I.R.S., 1987

REVIEW BY: Sean McCarthy


Document was R.E.M.’s "I’m ready for my close-up" album.  With Bill Berry’s introductory tap of his drum kit and Peter Buck’s squalling guitar, "Finest Worksong" kicked R.E.M. from college rock darlings to Top Ten contenders.

It did help that R.E.M. had I.R.S. Records and Scott Litt as a producer. With I.R.S., R.E.M. had the freedom to ease themselves into making an album like Document by gradually finding their sound with their four previous studio albums (imagine The Strokes’ record label giving them five albums to find their sound). As a producer, Litt gave R.E.M. a pop sensibility while maintaining their instantly identifiable, but hard-to-define sound.

R.E.M.’s more pop-centered approach here may have been a result from a bit of friendly competition with U2. Both bands dominated college rock and both bands met with stardom in 1987. Throw in Appetite for Destruction, Prince’s Sign O’ The Times and Bruce Springsteen’s Tunnel of Love and 1987 turned into the greatest year for mainstream releases from the ‘80s.

To get the obvious out of the way, Document is a doozy of a good album. The first half of the album is as a good of a first-half of an album released in the decade. If "Finest Worksong" had "stadium anthem" written all over it, "Welcome to the Occupation" harkened back to their my_heart_sings_the_harmony_web_ad_alt_250 Reckoning and Fables of the Reconstruction days.

But just when you are accustomed to the old R.E.M., a typewriter sound leads you into "Exhuming McCarthy," a tongue-in-cheek stab at Reagan America. "You’re sharpening stones, walking on coals / To improve your business acumen," Micahel Stipe sings in a melody that’s as catchy as The Clash’s best radio-ready tunes.

Right before one of their most well-known songs, ending side one of Document on an amazing high note, R.E.M. throws in a blazing cover of "Strange." Nearly a decade before Elastica made it cool to name-drop Wire, R.E.M. fit in a cover of the art-punk song "Strange" off of their seminal Pink Flag album, one of the three albums that had a profound influence on Stipe's career.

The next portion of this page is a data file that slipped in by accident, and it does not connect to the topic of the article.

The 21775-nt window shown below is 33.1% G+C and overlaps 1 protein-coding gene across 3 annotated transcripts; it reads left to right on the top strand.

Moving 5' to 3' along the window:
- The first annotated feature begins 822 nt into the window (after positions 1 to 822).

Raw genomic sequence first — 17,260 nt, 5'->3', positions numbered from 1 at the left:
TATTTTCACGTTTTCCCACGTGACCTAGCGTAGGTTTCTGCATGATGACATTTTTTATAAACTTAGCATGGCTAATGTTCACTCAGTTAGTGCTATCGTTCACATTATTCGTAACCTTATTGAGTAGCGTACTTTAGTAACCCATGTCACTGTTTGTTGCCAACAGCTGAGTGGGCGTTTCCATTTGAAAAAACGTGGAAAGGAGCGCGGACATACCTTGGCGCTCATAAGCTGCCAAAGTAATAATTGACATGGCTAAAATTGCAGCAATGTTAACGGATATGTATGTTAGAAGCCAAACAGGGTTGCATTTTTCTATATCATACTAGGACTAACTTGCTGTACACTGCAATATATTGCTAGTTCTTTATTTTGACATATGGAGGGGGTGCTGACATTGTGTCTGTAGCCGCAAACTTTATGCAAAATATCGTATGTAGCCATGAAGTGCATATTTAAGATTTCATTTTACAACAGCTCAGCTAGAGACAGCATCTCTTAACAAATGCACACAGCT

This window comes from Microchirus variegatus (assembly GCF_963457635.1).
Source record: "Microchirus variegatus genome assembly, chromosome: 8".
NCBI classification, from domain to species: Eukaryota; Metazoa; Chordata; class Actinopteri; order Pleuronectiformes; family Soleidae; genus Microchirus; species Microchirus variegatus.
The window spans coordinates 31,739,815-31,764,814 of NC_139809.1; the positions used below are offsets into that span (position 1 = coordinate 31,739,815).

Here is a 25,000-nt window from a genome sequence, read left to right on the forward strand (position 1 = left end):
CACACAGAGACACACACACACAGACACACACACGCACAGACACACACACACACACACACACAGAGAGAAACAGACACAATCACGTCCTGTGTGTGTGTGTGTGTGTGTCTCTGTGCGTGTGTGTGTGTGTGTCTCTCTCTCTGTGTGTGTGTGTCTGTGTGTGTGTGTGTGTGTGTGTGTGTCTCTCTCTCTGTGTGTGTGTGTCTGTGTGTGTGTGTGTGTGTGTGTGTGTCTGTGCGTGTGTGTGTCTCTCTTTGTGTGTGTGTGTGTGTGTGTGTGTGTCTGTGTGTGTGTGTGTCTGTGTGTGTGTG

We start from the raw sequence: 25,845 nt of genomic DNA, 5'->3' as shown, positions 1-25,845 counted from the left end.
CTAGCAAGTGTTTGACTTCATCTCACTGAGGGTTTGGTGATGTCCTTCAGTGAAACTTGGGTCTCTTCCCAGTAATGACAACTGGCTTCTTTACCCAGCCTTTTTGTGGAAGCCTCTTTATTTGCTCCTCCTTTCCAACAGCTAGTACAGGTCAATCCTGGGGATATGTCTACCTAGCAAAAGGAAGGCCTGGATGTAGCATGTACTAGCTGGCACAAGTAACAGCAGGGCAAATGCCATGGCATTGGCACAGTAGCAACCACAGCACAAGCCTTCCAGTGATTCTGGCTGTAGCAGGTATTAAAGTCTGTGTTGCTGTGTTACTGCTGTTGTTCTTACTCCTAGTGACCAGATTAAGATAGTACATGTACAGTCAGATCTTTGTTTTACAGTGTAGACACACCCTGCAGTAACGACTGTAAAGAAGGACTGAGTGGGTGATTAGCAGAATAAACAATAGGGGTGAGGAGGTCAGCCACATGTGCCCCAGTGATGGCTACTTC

"It’s The End of The World As We Know It" is what arguably brought R.E.M. to mainstream ears. In a nod to Bob Dylan’s "Subterranean Homesick Blues," the tune is a flurry of stream-of-consciousness rant that has been used in everything from Chris Farley vehicles ("Tommy Boy") to godawful Hollywood blockbusters ("Independence Day"). While many people who sang the song may not have known a tenth of what Stipe was singing about (everyone seems to get "Leonard Bernstein," however), the song’s chorus made the song an instant classic in alternative music.

The second half of the album doesn’t retain the heights of the first half of the album. "The One I Love" is a good song, but its biggest impact came from the fact that so many people were duped by the title of the song and Stipe’s apparently sincere delivery of "This one goes out to the one I love;" people didn’t realize it was one of the most cold-hearted slams against a lover in mainstream pop at that time.

"Lightning Hopkins" and "King of Birds," were good songs on their own, but in contrast to the other tunes on Document, it seemed like those songs were better suited for b-sides. Both songs arguably could have easily landed on Green, but on Document, both songs seem to slightly tarnish the album’s power. "Oddfellows Local 151" is also a slightly weaker track, but it’s a fitting closer to the album.

Any complaining that Stipe vented about the troubles of fame ring a bit false after hearing Document. The album sounds like a band that truly wanted to be in the same realm as U2. R.E.M. would pull back a bit on Green, but it wouldn’t matter: Document made R.E.M. superstars and gave millions of people exposure of a genre that was initially thought to be only for English lit majors.

Rating: A-

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© 2006 Sean McCarthy and The Daily Vault. All rights reserved. Review or any portion may not be reproduced without written permission. Cover art is the intellectual property of I.R.S., and is used for informational purposes only.